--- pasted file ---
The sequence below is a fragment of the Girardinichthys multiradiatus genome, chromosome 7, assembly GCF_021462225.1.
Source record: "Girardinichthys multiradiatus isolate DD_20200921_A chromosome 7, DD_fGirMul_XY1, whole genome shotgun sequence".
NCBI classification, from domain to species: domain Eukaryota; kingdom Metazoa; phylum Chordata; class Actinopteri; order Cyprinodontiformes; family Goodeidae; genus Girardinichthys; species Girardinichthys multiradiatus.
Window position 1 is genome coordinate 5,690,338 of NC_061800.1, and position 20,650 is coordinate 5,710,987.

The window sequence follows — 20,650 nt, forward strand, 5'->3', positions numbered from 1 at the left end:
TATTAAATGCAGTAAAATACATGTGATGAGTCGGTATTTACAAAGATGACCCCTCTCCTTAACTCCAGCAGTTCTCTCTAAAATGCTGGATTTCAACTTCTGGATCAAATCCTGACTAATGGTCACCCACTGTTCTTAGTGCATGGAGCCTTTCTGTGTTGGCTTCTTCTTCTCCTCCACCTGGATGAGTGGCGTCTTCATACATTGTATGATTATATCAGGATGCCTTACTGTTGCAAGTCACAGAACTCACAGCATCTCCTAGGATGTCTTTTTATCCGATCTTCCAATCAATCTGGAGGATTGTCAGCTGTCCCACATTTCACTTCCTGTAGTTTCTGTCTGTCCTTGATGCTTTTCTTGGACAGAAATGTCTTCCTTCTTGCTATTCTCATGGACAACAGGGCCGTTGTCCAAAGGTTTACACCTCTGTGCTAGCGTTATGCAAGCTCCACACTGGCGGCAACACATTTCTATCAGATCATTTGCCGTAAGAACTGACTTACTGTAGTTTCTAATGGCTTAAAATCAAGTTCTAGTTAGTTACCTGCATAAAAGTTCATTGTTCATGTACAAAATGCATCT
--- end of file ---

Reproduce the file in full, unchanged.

The sequence below is a fragment of the Girardinichthys multiradiatus genome, chromosome 7, assembly GCF_021462225.1.
Source record: "Girardinichthys multiradiatus isolate DD_20200921_A chromosome 7, DD_fGirMul_XY1, whole genome shotgun sequence".
NCBI classification, from domain to species: domain Eukaryota; kingdom Metazoa; phylum Chordata; class Actinopteri; order Cyprinodontiformes; family Goodeidae; genus Girardinichthys; species Girardinichthys multiradiatus.
Window position 1 is genome coordinate 5,690,338 of NC_061800.1, and position 20,650 is coordinate 5,710,987.

The window sequence follows — 20,650 nt, forward strand, 5'->3', positions numbered from 1 at the left end:
TATTAAATGCAGTAAAATACATGTGATGAGTCGGTATTTACAAAGATGACCCCTCTCCTTAACTCCAGCAGTTCTCTCTAAAATGCTGGATTTCAACTTCTGGATCAAATCCTGACTAATGGTCACCCACTGTTCTTAGTGCATGGAGCCTTTCTGTGTTGGCTTCTTCTTCTCCTCCACCTGGATGAGTGGCGTCTTCATACATTGTATGATTATATCAGGATGCCTTACTGTTGCAAGTCACAGAACTCACAGCATCTCCTAGGATGTCTTTTTATCCGATCTTCCAATCAATCTGGAGGATTGTCAGCTGTCCCACATTTCACTTCCTGTAGTTTCTGTCTGTCCTTGATGCTTTTCTTGGACAGAAATGTCTTCCTTCTTGCTATTCTCATGGACAACAGGGCCGTTGTCCAAAGGTTTACACCTCTGTGCTAGCGTTATGCAAGCTCCACACTGGCGGCAACACATTTCTATCAGATCATTTGCCGTAAGAACTGACTTACTGTAGTTTCTAATGGCTTAAAATCAAGTTCTAGTTAGTTACCTGCATAAAAGTTCATTGTTCATGTACAAAATGCATCT